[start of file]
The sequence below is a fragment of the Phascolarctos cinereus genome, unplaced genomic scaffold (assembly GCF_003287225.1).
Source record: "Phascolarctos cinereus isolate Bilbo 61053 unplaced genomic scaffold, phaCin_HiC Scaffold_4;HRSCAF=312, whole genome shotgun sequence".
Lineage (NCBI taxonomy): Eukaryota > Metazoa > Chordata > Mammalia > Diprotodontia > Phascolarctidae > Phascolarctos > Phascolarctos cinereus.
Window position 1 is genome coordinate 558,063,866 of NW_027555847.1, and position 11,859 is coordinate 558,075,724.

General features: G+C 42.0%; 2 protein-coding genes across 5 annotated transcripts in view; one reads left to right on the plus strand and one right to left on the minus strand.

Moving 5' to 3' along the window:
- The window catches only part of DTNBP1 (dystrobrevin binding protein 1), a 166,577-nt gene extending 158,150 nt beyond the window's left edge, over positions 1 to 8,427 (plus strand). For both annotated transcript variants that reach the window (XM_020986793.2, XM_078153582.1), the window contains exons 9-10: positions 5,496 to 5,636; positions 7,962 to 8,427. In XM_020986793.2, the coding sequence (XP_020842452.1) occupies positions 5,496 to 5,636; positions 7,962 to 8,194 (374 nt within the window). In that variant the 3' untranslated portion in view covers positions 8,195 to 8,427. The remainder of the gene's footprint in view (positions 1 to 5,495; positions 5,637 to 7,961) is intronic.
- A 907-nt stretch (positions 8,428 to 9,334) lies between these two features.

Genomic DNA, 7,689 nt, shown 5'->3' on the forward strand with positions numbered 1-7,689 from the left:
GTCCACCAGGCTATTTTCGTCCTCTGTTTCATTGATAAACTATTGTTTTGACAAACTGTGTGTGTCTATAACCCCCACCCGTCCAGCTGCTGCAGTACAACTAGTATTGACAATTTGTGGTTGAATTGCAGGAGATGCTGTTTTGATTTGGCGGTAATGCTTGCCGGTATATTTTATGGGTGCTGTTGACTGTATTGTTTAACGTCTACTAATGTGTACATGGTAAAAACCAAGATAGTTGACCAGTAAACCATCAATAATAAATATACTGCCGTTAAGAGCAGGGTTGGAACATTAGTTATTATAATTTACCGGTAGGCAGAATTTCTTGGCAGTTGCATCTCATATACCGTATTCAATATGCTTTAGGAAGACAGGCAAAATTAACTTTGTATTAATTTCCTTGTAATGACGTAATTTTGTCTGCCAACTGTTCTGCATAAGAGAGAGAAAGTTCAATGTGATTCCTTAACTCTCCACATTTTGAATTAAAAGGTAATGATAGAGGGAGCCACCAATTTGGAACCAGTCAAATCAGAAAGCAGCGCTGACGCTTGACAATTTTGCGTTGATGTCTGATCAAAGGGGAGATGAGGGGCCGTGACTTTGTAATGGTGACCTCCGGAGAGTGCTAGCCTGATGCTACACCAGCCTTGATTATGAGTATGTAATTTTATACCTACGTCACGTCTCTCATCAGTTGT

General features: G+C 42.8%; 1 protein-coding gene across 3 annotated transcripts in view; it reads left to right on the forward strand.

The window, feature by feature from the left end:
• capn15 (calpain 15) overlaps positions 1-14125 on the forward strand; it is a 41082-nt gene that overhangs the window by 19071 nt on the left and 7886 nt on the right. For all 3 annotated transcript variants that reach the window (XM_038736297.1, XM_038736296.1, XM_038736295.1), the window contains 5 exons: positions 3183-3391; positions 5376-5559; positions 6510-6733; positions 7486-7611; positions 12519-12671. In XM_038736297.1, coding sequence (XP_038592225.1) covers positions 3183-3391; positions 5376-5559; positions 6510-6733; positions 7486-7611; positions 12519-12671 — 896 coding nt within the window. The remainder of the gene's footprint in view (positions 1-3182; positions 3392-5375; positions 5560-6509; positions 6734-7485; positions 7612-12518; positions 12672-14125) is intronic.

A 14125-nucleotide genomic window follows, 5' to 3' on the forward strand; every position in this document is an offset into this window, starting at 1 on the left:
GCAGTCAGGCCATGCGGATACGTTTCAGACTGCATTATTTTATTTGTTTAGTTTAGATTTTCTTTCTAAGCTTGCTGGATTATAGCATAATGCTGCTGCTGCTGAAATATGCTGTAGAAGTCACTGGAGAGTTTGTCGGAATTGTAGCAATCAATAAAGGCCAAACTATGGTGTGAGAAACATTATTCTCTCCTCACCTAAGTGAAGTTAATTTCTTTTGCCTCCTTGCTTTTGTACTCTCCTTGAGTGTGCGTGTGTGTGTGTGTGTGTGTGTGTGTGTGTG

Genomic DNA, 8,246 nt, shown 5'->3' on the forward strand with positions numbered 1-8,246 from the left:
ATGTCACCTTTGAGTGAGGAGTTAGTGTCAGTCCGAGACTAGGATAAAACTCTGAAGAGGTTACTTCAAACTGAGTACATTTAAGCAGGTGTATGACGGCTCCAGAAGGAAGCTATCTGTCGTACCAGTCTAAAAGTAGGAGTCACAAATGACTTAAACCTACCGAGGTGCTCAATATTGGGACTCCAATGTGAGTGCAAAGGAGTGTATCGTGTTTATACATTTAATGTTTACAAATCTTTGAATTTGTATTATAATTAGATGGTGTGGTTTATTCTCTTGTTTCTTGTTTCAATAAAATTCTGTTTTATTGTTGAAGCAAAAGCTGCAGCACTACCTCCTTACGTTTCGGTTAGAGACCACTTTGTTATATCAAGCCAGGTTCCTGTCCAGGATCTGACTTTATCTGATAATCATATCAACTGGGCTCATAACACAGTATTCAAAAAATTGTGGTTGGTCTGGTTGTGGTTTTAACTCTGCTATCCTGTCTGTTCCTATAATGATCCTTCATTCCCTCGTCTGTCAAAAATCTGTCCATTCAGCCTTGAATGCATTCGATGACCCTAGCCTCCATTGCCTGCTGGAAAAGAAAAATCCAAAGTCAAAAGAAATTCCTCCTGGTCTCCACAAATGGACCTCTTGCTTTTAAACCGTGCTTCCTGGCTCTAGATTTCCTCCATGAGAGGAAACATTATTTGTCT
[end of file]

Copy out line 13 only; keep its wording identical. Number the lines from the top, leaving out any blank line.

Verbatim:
• capn15 (calpain 15) overlaps positions 1-14125 on the forward strand; it is a 41082-nt gene that overhangs the window by 19071 nt on the left and 7886 nt on the right. For all 3 annotated transcript variants that reach the window (XM_038736297.1, XM_038736296.1, XM_038736295.1), the window contains 5 exons: positions 3183-3391; positions 5376-5559; positions 6510-6733; positions 7486-7611; positions 12519-12671. In XM_038736297.1, coding sequence (XP_038592225.1) covers positions 3183-3391; positions 5376-5559; positions 6510-6733; positions 7486-7611; positions 12519-12671 — 896 coding nt within the window. The remainder of the gene's footprint in view (positions 1-3182; positions 3392-5375; positions 5560-6509; positions 6734-7485; positions 7612-12518; positions 12672-14125) is intronic.